Saturday, March 17, 2007

How to Buy a Student Violin

Violins, along with the rest of the String family, (violas, cellos and basses) are an integral part of the Symphony Orchestra.

The instrument is commonly associated with classical music, but there are other genres such as blue grass, folk and various styles of “fiddle music”. It’s also occasionally heard in blues, jazz and rock.

Contrary to some popular beliefs, the violin is not a particularly difficult instrument to play, and with consistent practice beginners usually make rapid progress, playing simple melodies relatively quickly.

The violin is particularly child-friendly in that it comes in a variety of sizes. As a student grows, the instrument can be traded for larger sizes. It’s critical that a student has the proper size instrument.

A violin that is too large in proportion to the size of the student can create a very uncomfortable situation. In extreme situations, this can lead to tendonitis leaving students discouraged and turned off to the instrument.


Student Level
These violins are produced for beginning students and are often produced by machine. Maple is sometimes used for high friction parts (pegs, fingerboard) and dyed to resemble the more expensive Ebony, which is found on most violins. These instruments are excellent for the early stages of development and are priced to easily fit into most budgets.

Intermediate Level
These instruments represent better quality wood and workmanship, most (if not all) of which is done by hand. The result is an instrument that sounds better and will accommodate a player to more advanced levels of play. Pegs and fingerboard are usually made of Ebony. Extensive hand graduation of the top and back of the violin result in a more refined sound. Some intermediate violins may approach the professional level of performance.

Pro Level
These are violins made from only the finest woods and built with a near fanatical devotion to every detail of the instruments construction and appearance. Because of the relatively low number of craftsman skilled at this level, and the number of hours required to produce an instrument of this caliber with a select piece of natural wood, the price of these instruments is considerably higher.


More Info

There are 2 basic areas of the violin:

* Body – The “box” part of the instrument. The top is generally made of a thinly and precisely shaved piece of spruce, the back and sides (ribs) are generally made of maple. The top and back may be made of a single piece of wood or a bookmatched piece.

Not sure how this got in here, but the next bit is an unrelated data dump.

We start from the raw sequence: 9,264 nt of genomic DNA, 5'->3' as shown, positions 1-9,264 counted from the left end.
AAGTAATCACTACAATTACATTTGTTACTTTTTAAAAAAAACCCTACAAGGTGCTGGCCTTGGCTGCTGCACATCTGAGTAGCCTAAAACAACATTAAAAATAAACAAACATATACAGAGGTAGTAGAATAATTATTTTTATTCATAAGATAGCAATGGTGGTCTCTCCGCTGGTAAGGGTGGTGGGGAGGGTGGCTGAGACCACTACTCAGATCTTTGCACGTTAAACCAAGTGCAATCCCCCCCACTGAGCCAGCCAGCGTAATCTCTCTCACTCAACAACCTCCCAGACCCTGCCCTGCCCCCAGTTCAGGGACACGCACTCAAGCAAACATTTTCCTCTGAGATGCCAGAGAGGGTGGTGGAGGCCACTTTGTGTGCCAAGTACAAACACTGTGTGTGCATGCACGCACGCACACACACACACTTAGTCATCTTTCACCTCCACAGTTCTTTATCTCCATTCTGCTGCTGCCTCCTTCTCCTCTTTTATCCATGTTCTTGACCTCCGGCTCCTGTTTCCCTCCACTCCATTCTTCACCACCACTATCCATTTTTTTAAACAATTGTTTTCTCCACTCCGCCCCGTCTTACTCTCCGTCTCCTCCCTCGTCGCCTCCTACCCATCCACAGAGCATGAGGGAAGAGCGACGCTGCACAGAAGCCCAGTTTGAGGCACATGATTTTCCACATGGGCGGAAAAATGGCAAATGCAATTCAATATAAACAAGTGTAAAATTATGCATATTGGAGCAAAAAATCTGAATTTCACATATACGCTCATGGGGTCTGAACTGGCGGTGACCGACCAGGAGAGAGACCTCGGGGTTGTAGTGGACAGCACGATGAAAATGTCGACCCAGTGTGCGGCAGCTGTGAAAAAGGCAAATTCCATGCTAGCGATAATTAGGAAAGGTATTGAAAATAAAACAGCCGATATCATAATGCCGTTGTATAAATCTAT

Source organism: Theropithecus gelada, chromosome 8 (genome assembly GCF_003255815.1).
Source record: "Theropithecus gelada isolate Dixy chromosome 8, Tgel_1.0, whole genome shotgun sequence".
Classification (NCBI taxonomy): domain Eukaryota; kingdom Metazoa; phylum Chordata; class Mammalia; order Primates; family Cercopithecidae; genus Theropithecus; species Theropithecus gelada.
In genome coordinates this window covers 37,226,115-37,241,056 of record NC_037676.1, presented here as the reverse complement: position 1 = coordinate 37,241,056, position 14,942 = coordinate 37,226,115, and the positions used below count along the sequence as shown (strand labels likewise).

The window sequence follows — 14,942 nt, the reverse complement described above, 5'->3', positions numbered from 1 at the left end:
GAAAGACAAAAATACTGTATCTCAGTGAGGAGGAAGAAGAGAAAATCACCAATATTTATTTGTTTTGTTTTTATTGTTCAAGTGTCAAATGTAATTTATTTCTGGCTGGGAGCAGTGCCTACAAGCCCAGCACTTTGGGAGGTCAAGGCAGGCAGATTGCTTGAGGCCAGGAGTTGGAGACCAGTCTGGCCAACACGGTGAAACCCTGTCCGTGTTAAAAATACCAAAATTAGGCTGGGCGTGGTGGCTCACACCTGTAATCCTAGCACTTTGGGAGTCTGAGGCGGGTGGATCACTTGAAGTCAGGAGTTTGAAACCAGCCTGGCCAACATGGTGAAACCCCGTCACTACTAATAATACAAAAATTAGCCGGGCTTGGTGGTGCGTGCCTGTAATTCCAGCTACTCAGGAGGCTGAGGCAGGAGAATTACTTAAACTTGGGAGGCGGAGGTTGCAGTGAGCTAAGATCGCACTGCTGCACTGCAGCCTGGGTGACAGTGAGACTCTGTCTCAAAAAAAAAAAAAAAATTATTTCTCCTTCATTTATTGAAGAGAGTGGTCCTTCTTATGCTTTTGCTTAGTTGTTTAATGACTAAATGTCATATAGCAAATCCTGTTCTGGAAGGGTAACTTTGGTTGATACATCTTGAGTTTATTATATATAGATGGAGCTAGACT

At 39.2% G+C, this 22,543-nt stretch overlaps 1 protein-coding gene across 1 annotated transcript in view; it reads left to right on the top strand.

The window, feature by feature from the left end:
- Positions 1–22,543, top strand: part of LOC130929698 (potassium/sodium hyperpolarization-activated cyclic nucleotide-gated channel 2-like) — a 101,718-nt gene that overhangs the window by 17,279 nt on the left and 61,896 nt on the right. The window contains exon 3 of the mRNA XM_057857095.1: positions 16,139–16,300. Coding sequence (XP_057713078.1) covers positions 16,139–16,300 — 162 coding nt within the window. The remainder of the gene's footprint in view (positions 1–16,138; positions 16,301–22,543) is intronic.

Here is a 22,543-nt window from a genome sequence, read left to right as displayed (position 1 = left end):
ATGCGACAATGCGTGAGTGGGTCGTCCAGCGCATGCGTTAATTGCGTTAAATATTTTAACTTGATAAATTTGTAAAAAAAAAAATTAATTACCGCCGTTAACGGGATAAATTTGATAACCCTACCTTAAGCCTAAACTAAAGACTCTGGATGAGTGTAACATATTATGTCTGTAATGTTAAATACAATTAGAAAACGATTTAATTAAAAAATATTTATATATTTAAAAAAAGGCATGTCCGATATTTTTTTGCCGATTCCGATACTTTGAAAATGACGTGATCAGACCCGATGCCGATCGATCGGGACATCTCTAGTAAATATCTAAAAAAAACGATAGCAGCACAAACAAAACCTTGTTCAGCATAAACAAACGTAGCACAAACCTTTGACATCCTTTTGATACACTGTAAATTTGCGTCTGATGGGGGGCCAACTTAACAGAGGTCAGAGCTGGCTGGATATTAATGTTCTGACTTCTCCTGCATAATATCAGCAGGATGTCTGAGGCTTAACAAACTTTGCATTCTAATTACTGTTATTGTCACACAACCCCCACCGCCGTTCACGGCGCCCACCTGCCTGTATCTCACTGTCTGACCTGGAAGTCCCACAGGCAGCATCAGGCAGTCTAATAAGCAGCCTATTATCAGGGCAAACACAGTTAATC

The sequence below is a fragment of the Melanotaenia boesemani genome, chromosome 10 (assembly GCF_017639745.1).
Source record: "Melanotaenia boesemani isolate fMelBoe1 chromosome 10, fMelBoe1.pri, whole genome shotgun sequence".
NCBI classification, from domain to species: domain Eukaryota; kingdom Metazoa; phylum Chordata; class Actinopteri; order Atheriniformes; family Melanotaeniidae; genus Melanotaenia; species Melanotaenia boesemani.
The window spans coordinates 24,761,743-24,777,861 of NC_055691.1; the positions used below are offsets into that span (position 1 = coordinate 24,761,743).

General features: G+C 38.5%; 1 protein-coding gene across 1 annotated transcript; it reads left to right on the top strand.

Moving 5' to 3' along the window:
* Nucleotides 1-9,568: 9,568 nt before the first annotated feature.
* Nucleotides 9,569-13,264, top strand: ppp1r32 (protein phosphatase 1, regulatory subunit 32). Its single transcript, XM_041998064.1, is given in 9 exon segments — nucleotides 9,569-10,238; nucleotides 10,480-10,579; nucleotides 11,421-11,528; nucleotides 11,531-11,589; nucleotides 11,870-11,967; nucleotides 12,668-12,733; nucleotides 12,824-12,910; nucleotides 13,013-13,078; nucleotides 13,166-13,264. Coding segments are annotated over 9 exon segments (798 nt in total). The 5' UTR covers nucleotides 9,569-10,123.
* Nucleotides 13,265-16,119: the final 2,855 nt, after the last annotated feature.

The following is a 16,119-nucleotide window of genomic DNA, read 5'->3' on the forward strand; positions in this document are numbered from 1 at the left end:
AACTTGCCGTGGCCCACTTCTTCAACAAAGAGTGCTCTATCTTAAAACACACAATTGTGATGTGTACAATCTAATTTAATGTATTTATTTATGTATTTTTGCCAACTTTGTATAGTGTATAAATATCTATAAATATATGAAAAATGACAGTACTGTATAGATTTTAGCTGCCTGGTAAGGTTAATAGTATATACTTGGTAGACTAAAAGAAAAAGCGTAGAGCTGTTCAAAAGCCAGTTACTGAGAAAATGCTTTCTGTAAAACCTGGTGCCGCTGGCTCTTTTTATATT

* Neck Assembly – the structure that attaches to the top end of the violin body. It is generally made of maple and has at the top-end, the peg box (where the strings attach to the pegs) and the scroll. Applied to the top of the neck are the fingerboard (where the left-hand fingers press down to alter the pitch of the strings) and the nut (a small piece of wood that supports and separates the strings just as they pass into the “peg box”).

The Parts of a Violin

* Bridge - a specially shaped and fitted piece of hard maple that sits between the strings and body of the instrument and transmits the majority of the string vibrations to the body.

* Soundpost – a small cylindrical piece of wood that is fitted and wedged between the back and face of a stringed instrument. Its placement has a great effect of the sound of the instrument.

* F-Hole – Two holes precisely cut in the top of a stringed instrument to permit the sound to be projected from the interior of the instrument.

* Button – a small round piece of wood fitted by pressure into a hole in the bottom ribs of a stringed instrument. It serves as the anchoring point for the string adjuster (tailgut), which is attached to the tailpiece.

* Tailpiece – a long tapered piece of material suspended above the top of the violin by the ends of the strings at the bridge end, and the tailgut at the button end.

* Tailgut – the long strand of material that attaches through two holes in the bottom end of the tailpiece and then passes over the bottom edge of the instrument, looping around the button as its other anchoring point.

* String Adjuster (optional) – a small mechanical device attached to the tailpiece of a stringed instrument to make fine adjustments in string tension



Our site has a complete and varied selection of violins, in all sizes and playing levels